On this Easter Monday Intel has launched its Bulverde, the next generation of its XScale processors family, as the PXA270. According to Intel they will ship Bulverde's graphics accelerator companion chip (formerly codenamed Marathon) dubbed 2700G in volume during this quarter.
Bulverde will ship at a clock frequency of 312MHz but it will scale up to 624MHz. Currently there is already a PXA255 chip available at 400MHz. But the PXA270 offers better performance trough its improved architecture Intel said.
The PXA270 also offers improved power management thanks to the use of Pentium M-style SpeedStep technology which dynamically drops the core's voltage and clock frecequeny according to demand.
That means Wireless MMX, the XScale version of the Pentium family's integer maths-oriented, multimedia-friendly instructions. Wireless MMX, the company claims, allows said 312MHz part to offer the performance of a 'regular' ARM-based chip running at 520MHz, such as the PXA255. Intel's benchmarks say a 416MHz Bulverde is equivalent to a 624MHz part that lacks Wireless MMX, and the 624MHz version is equivalent to a 775MHz ARM chip.
Comparing the PXA270 to Intel's existing PXA262 mobile phone chip, yields a longer battery life in the order of 42 per cent for MP3 playback, 77 per cent from QVGA video playback, 63 per cent for QVGA video encoding - at a higher frame rate, 24fps as opposed to 17fps, too - and 30 per cent for video conferencing, given the same power source, Intel claims.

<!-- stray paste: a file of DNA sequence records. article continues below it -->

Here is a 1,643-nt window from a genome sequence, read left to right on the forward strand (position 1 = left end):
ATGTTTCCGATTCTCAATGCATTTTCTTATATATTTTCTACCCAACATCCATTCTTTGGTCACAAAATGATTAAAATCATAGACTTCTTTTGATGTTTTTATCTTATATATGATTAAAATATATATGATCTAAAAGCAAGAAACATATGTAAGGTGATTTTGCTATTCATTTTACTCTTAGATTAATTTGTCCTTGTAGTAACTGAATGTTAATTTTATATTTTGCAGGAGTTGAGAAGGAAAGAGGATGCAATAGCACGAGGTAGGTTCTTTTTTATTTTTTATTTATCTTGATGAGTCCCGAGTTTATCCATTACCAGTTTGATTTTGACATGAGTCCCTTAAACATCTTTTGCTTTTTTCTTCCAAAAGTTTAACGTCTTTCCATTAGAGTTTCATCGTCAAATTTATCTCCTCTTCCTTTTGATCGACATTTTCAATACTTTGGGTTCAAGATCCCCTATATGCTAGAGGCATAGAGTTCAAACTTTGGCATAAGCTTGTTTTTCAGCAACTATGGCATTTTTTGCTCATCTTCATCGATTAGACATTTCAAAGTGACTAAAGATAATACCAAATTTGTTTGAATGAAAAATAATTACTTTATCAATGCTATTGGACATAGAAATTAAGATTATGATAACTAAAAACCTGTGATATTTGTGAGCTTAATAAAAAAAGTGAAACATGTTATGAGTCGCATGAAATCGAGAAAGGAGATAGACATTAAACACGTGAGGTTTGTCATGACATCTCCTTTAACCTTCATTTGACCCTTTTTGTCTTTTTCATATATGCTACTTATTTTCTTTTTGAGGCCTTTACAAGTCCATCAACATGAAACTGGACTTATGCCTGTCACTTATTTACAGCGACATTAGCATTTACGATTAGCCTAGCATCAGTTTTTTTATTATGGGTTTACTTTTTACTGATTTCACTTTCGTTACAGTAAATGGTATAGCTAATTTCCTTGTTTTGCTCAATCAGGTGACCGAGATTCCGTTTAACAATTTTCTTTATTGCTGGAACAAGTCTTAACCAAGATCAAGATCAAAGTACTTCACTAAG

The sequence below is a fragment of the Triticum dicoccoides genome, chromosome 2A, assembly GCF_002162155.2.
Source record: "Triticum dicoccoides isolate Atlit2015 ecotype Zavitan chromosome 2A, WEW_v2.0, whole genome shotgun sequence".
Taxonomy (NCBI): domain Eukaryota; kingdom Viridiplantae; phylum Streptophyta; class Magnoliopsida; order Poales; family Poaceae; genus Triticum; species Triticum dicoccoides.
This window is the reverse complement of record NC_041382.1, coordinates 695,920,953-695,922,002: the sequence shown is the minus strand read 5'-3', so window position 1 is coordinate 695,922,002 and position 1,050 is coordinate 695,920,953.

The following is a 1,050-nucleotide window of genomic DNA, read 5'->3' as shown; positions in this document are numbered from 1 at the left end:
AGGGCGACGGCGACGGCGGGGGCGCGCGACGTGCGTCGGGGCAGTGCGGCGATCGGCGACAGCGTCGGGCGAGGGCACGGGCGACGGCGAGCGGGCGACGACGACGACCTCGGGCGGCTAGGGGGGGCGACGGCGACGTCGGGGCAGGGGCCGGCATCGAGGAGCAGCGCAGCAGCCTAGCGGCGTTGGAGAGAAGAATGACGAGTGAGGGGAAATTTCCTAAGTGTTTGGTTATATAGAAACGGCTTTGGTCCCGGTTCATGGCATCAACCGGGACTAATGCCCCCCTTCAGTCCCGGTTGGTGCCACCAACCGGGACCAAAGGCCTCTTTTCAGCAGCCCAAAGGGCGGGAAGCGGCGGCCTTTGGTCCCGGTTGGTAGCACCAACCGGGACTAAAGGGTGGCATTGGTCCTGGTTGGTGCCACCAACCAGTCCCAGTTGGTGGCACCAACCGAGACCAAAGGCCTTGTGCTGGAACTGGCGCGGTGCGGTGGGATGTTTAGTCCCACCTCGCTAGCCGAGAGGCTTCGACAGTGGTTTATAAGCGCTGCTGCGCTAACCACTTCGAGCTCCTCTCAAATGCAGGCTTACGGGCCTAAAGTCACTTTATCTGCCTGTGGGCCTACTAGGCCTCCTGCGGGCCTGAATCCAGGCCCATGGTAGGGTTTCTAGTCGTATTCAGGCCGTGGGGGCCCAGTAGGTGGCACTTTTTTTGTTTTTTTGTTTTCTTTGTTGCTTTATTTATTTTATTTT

Bulverde's announcement last September mentioned the chip's video and camera system, which supports 640 x 480 image capture at 15fps (30pfs at QVGA), and can cope with four-megapixel sensors directly linked to the chip - which makes for cheaper handsets, Intel claims, by shortening manufacturers' component lists.
Chip features discussed today for the first time include Intel's handheld security system, the Wireless Trusted Platform, which essentially leverages Wireless MMX to provide hardware acceleration for encryption and decryption, improving applications like DRM, SSL, VPN and, in phones, IMEI, for example. It also incorporates a secure, signature-backed boot ROM.
Intel also touted the PXA270's new 1.8V peer-to-peer system bus, Mobile Scalable Link (MSL), which provides up to 416Mbps of bandwidth across two one-way independent links one, two or four bits wide.
The bandwidth is pitched at performance-heavy multimedia roles, which is also where the 2700G comes in. It offers 30fps MPEG 4 and Windows Media playback at 640 x 480 and MPEG 2 at the same framerate at 720 x 480. Graphical output can run to SXGA resolutions, and Intel quoted a 2D fill rate of 150m pixels per second and 944,000 polys per second for 3D.
The 2700G also contains its own SDRAM bank stacked on top of the processor packaging for graphics RAM - 16MB of it, we understand.
The price of the 312MHz PXA270 is $32 in 10,000 unit quantities. It is sampling now and volume production will follow later this quarter. The 2700G is available in volume now but the price is nog known yet.